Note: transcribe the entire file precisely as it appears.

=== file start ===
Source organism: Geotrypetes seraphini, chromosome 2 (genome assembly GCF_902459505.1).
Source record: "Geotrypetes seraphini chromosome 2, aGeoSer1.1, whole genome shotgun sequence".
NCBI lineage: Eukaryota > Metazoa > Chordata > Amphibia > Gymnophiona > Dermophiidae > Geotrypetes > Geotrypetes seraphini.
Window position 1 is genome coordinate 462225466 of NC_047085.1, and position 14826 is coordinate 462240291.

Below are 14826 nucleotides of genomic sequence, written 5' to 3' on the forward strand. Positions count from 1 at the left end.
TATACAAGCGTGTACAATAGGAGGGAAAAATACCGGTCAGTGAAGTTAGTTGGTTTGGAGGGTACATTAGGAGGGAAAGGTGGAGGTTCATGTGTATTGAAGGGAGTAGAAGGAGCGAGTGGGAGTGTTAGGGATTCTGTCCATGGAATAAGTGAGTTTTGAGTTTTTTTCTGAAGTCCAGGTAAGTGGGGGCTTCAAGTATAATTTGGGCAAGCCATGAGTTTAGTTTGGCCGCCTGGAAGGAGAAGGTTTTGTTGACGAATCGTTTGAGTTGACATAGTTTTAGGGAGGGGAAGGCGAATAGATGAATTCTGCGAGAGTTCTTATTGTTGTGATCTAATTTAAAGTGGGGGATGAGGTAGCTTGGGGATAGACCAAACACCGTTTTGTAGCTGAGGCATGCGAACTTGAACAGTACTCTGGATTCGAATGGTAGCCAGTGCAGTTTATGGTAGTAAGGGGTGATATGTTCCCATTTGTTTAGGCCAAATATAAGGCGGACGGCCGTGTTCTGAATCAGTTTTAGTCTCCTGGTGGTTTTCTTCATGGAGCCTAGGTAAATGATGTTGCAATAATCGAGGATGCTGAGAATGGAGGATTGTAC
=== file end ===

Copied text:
Source organism: Geotrypetes seraphini, chromosome 2 (genome assembly GCF_902459505.1).
Source record: "Geotrypetes seraphini chromosome 2, aGeoSer1.1, whole genome shotgun sequence".
NCBI lineage: Eukaryota > Metazoa > Chordata > Amphibia > Gymnophiona > Dermophiidae > Geotrypetes > Geotrypetes seraphini.
Window position 1 is genome coordinate 462225466 of NC_047085.1, and position 14826 is coordinate 462240291.

Below are 14826 nucleotides of genomic sequence, written 5' to 3' on the forward strand. Positions count from 1 at the left end.
TATACAAGCGTGTACAATAGGAGGGAAAAATACCGGTCAGTGAAGTTAGTTGGTTTGGAGGGTACATTAGGAGGGAAAGGTGGAGGTTCATGTGTATTGAAGGGAGTAGAAGGAGCGAGTGGGAGTGTTAGGGATTCTGTCCATGGAATAAGTGAGTTTTGAGTTTTTTTCTGAAGTCCAGGTAAGTGGGGGCTTCAAGTATAATTTGGGCAAGCCATGAGTTTAGTTTGGCCGCCTGGAAGGAGAAGGTTTTGTTGACGAATCGTTTGAGTTGACATAGTTTTAGGGAGGGGAAGGCGAATAGATGAATTCTGCGAGAGTTCTTATTGTTGTGATCTAATTTAAAGTGGGGGATGAGGTAGCTTGGGGATAGACCAAACACCGTTTTGTAGCTGAGGCATGCGAACTTGAACAGTACTCTGGATTCGAATGGTAGCCAGTGCAGTTTATGGTAGTAAGGGGTGATATGTTCCCATTTGTTTAGGCCAAATATAAGGCGGACGGCCGTGTTCTGAATCAGTTTTAGTCTCCTGGTGGTTTTCTTCATGGAGCCTAGGTAAATGATGTTGCAATAATCGAGGATGCTGAGAATGGAGGATTGTAC